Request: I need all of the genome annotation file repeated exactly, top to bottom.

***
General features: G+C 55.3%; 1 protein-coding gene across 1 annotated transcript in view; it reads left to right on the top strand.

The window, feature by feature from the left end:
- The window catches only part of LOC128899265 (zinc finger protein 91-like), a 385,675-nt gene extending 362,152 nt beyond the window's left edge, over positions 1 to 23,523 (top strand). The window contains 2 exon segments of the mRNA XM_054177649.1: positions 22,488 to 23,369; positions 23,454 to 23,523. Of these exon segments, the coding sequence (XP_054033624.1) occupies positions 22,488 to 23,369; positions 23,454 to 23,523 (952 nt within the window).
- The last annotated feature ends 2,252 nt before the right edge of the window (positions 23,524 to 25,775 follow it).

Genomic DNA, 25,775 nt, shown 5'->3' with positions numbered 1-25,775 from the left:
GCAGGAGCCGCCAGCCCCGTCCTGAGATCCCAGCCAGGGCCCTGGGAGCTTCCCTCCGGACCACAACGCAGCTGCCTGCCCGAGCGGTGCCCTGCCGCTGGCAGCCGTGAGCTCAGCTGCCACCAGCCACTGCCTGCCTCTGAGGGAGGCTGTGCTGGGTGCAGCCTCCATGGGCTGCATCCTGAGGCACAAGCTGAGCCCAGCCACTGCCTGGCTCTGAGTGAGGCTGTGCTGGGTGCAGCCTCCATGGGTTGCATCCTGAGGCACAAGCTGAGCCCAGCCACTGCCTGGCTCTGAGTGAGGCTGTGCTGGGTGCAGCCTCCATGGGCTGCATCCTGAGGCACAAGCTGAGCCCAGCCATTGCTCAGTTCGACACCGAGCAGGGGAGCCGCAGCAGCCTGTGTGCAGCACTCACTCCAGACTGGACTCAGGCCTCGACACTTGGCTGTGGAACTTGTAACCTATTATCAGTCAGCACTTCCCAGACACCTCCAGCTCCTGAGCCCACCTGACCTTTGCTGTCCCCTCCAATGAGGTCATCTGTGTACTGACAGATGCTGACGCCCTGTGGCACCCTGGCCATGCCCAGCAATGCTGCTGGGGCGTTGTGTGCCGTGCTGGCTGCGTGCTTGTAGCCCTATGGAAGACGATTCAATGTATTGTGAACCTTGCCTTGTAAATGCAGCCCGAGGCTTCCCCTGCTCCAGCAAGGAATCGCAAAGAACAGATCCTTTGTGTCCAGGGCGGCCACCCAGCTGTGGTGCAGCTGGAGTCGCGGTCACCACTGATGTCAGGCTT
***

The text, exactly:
General features: G+C 55.3%; 1 protein-coding gene across 1 annotated transcript in view; it reads left to right on the top strand.

The window, feature by feature from the left end:
- The window catches only part of LOC128899265 (zinc finger protein 91-like), a 385,675-nt gene extending 362,152 nt beyond the window's left edge, over positions 1 to 23,523 (top strand). The window contains 2 exon segments of the mRNA XM_054177649.1: positions 22,488 to 23,369; positions 23,454 to 23,523. Of these exon segments, the coding sequence (XP_054033624.1) occupies positions 22,488 to 23,369; positions 23,454 to 23,523 (952 nt within the window).
- The last annotated feature ends 2,252 nt before the right edge of the window (positions 23,524 to 25,775 follow it).

Genomic DNA, 25,775 nt, shown 5'->3' with positions numbered 1-25,775 from the left:
GCAGGAGCCGCCAGCCCCGTCCTGAGATCCCAGCCAGGGCCCTGGGAGCTTCCCTCCGGACCACAACGCAGCTGCCTGCCCGAGCGGTGCCCTGCCGCTGGCAGCCGTGAGCTCAGCTGCCACCAGCCACTGCCTGCCTCTGAGGGAGGCTGTGCTGGGTGCAGCCTCCATGGGCTGCATCCTGAGGCACAAGCTGAGCCCAGCCACTGCCTGGCTCTGAGTGAGGCTGTGCTGGGTGCAGCCTCCATGGGTTGCATCCTGAGGCACAAGCTGAGCCCAGCCACTGCCTGGCTCTGAGTGAGGCTGTGCTGGGTGCAGCCTCCATGGGCTGCATCCTGAGGCACAAGCTGAGCCCAGCCATTGCTCAGTTCGACACCGAGCAGGGGAGCCGCAGCAGCCTGTGTGCAGCACTCACTCCAGACTGGACTCAGGCCTCGACACTTGGCTGTGGAACTTGTAACCTATTATCAGTCAGCACTTCCCAGACACCTCCAGCTCCTGAGCCCACCTGACCTTTGCTGTCCCCTCCAATGAGGTCATCTGTGTACTGACAGATGCTGACGCCCTGTGGCACCCTGGCCATGCCCAGCAATGCTGCTGGGGCGTTGTGTGCCGTGCTGGCTGCGTGCTTGTAGCCCTATGGAAGACGATTCAATGTATTGTGAACCTTGCCTTGTAAATGCAGCCCGAGGCTTCCCCTGCTCCAGCAAGGAATCGCAAAGAACAGATCCTTTGTGTCCAGGGCGGCCACCCAGCTGTGGTGCAGCTGGAGTCGCGGTCACCACTGATGTCAGGCTT